Content is a commodity, no question. But who stands to prosper from it? There’s the rub.
So far, the ruling model falls in favor of the programmer and platform builders—not the content creators.
The latest revelation, rendered brilliantly by MyCube, that Facebook earned $1.86 billion from user-generated content in 2010 has people in awe. The problem is that the business model is passé — past its prime. It’s just another advertising scheme. Why? Because it’s a lopsided model that leans in favor of the platform builder and cuts content creators out of the deal. Overtime, users can find other places and ways to connect, leaving the platform vulnerable.
Far more durable in “content-as-commodity” realm are the collaborative capitalists. My favorite to watch is Bandcamp. It’s one of the Web’s fastest-growing communities for artists. Think Etsy of the music world. Go to an outdoor concert this summer and you’ll hear musicians crow from the stage, “Check us out on Bandcamp.”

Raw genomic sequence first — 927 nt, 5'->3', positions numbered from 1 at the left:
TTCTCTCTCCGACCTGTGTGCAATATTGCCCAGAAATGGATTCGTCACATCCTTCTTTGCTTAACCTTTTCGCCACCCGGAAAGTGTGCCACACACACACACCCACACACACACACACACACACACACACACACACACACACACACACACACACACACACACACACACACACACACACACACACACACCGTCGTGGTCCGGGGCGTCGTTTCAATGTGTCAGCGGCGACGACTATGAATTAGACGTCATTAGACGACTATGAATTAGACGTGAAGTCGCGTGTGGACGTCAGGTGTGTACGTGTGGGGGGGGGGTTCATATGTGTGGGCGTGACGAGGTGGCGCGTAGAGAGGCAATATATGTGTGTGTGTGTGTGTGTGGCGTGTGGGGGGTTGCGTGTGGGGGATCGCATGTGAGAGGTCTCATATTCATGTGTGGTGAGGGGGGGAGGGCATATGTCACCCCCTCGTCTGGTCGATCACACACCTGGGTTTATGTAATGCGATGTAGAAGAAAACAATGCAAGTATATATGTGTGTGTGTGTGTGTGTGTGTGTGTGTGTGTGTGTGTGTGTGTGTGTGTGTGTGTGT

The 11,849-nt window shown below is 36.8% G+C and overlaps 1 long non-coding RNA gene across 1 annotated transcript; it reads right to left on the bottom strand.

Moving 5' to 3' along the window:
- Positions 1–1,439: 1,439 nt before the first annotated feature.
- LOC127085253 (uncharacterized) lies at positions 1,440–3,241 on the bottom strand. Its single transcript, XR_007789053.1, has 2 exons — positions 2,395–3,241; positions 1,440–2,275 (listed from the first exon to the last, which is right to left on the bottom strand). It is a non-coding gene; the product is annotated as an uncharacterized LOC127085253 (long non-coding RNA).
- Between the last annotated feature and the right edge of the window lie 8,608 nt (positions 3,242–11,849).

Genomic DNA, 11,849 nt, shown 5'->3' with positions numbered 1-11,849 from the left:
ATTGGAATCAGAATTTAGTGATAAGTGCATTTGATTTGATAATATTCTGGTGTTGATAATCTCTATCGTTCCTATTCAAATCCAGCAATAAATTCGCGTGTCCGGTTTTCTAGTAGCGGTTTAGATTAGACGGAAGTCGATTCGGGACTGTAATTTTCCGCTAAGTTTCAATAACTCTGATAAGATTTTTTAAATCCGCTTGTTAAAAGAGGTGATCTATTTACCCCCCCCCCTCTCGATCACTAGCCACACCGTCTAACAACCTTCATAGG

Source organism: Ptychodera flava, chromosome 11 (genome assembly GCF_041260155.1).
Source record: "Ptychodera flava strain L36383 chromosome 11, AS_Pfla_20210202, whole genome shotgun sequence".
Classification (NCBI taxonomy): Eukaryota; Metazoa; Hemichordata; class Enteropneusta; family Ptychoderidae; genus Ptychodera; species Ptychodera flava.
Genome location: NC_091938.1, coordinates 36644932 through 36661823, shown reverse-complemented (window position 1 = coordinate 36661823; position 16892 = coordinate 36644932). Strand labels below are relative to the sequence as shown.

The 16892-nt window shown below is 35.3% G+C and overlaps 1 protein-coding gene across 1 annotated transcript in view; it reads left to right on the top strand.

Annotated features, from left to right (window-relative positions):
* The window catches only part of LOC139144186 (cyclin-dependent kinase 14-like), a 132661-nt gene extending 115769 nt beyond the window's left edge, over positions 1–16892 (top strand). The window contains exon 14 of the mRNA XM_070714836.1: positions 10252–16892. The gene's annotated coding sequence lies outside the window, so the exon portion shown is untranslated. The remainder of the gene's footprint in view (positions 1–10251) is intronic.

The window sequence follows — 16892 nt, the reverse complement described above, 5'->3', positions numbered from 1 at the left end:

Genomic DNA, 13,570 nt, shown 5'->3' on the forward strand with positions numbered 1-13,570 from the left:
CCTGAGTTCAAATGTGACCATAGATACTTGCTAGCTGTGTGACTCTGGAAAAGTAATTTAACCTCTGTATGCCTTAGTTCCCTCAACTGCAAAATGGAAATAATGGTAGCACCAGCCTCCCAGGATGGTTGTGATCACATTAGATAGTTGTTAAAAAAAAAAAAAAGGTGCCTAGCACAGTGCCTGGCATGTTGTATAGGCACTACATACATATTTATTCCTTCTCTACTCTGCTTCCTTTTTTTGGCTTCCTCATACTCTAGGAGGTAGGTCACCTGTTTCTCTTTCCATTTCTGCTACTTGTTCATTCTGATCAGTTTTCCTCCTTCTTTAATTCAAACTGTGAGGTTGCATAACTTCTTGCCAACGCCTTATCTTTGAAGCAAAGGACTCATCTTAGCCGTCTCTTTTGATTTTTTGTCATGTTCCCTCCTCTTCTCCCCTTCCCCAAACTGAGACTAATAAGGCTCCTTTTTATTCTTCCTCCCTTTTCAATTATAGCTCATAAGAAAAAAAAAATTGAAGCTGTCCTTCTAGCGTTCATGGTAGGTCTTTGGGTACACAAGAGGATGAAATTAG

I recently sat down with one of Bandcamp’s co-founders, Joe Holt, while I was making a swing through the east coast. Over lunch at a quaint Vermont inn, Joe revealed how Bandcamp’s impressive growth has been linked to its ability to help its members sell their content. All future plans for Bandcamp, as Joe explained it, will be driven by helping members succeed financially and sharing in that profit-making.
Everyone being committed to the other person’s success is the future of business.
Certainly Arianna Huffington knows this. While she started off with a news aggregation platform and unpaid bloggers, the HuffPo sale to AOL put it in another league. The new model is a more balanced business model where everyone has a shot at making money off of content, not just Ms. Huffington.
The slug-fest between Google and Facebook is an interesting one to watch. But my eyes are trained on collaborative capital companies. It’s not only where the action is, it’s where the future of business is headed…and fast.